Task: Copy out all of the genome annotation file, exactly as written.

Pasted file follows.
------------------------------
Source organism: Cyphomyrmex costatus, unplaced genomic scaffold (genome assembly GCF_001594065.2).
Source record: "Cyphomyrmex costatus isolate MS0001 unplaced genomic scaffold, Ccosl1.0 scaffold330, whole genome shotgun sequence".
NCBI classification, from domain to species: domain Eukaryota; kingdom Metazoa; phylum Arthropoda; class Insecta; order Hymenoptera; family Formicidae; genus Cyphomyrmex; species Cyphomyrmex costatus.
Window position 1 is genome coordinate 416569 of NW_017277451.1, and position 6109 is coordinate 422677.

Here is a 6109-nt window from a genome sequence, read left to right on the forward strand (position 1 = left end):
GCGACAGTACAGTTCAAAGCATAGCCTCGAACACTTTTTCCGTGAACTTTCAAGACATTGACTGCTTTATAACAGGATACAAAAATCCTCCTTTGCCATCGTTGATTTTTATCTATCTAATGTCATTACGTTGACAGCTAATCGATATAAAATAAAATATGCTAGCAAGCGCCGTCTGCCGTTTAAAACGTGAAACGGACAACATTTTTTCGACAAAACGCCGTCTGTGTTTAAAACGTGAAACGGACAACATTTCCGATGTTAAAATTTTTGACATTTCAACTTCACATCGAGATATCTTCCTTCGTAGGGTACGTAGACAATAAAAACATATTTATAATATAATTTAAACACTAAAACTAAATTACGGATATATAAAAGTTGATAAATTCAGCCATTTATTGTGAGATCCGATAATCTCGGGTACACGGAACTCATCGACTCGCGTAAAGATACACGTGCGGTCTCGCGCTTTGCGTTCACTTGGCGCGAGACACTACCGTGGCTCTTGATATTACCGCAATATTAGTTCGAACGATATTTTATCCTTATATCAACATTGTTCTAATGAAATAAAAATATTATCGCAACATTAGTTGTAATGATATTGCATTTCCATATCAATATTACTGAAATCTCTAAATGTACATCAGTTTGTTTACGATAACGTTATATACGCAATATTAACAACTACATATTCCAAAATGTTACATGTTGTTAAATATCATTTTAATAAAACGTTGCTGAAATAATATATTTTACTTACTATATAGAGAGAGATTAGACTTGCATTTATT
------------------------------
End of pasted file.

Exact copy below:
Source organism: Cyphomyrmex costatus, unplaced genomic scaffold (genome assembly GCF_001594065.2).
Source record: "Cyphomyrmex costatus isolate MS0001 unplaced genomic scaffold, Ccosl1.0 scaffold330, whole genome shotgun sequence".
NCBI classification, from domain to species: domain Eukaryota; kingdom Metazoa; phylum Arthropoda; class Insecta; order Hymenoptera; family Formicidae; genus Cyphomyrmex; species Cyphomyrmex costatus.
Window position 1 is genome coordinate 416569 of NW_017277451.1, and position 6109 is coordinate 422677.

Here is a 6109-nt window from a genome sequence, read left to right on the forward strand (position 1 = left end):
GCGACAGTACAGTTCAAAGCATAGCCTCGAACACTTTTTCCGTGAACTTTCAAGACATTGACTGCTTTATAACAGGATACAAAAATCCTCCTTTGCCATCGTTGATTTTTATCTATCTAATGTCATTACGTTGACAGCTAATCGATATAAAATAAAATATGCTAGCAAGCGCCGTCTGCCGTTTAAAACGTGAAACGGACAACATTTTTTCGACAAAACGCCGTCTGTGTTTAAAACGTGAAACGGACAACATTTCCGATGTTAAAATTTTTGACATTTCAACTTCACATCGAGATATCTTCCTTCGTAGGGTACGTAGACAATAAAAACATATTTATAATATAATTTAAACACTAAAACTAAATTACGGATATATAAAAGTTGATAAATTCAGCCATTTATTGTGAGATCCGATAATCTCGGGTACACGGAACTCATCGACTCGCGTAAAGATACACGTGCGGTCTCGCGCTTTGCGTTCACTTGGCGCGAGACACTACCGTGGCTCTTGATATTACCGCAATATTAGTTCGAACGATATTTTATCCTTATATCAACATTGTTCTAATGAAATAAAAATATTATCGCAACATTAGTTGTAATGATATTGCATTTCCATATCAATATTACTGAAATCTCTAAATGTACATCAGTTTGTTTACGATAACGTTATATACGCAATATTAACAACTACATATTCCAAAATGTTACATGTTGTTAAATATCATTTTAATAAAACGTTGCTGAAATAATATATTTTACTTACTATATAGAGAGAGATTAGACTTGCATTTATT